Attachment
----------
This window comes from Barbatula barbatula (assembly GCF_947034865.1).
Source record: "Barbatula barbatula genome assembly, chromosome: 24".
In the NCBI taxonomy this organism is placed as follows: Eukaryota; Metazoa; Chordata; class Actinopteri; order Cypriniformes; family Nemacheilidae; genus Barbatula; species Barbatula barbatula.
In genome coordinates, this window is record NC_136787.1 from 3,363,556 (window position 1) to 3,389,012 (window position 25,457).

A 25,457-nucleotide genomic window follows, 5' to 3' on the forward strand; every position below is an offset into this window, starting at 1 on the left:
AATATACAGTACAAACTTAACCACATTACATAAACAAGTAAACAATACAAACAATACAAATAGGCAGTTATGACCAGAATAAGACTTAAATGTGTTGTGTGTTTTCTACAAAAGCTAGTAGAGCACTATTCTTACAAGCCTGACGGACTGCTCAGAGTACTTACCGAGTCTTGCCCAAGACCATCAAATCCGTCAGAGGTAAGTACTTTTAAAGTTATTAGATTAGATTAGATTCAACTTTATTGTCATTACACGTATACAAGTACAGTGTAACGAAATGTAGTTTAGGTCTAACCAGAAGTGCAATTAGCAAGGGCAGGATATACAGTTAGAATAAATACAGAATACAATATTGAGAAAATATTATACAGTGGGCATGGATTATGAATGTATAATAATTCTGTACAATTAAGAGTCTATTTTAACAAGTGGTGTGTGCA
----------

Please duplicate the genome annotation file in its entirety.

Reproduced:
This window comes from Barbatula barbatula (assembly GCF_947034865.1).
Source record: "Barbatula barbatula genome assembly, chromosome: 24".
In the NCBI taxonomy this organism is placed as follows: Eukaryota; Metazoa; Chordata; class Actinopteri; order Cypriniformes; family Nemacheilidae; genus Barbatula; species Barbatula barbatula.
In genome coordinates, this window is record NC_136787.1 from 3,363,556 (window position 1) to 3,389,012 (window position 25,457).

A 25,457-nucleotide genomic window follows, 5' to 3' on the forward strand; every position below is an offset into this window, starting at 1 on the left:
AATATACAGTACAAACTTAACCACATTACATAAACAAGTAAACAATACAAACAATACAAATAGGCAGTTATGACCAGAATAAGACTTAAATGTGTTGTGTGTTTTCTACAAAAGCTAGTAGAGCACTATTCTTACAAGCCTGACGGACTGCTCAGAGTACTTACCGAGTCTTGCCCAAGACCATCAAATCCGTCAGAGGTAAGTACTTTTAAAGTTATTAGATTAGATTAGATTCAACTTTATTGTCATTACACGTATACAAGTACAGTGTAACGAAATGTAGTTTAGGTCTAACCAGAAGTGCAATTAGCAAGGGCAGGATATACAGTTAGAATAAATACAGAATACAATATTGAGAAAATATTATACAGTGGGCATGGATTATGAATGTATAATAATTCTGTACAATTAAGAGTCTATTTTAACAAGTGGTGTGTGCA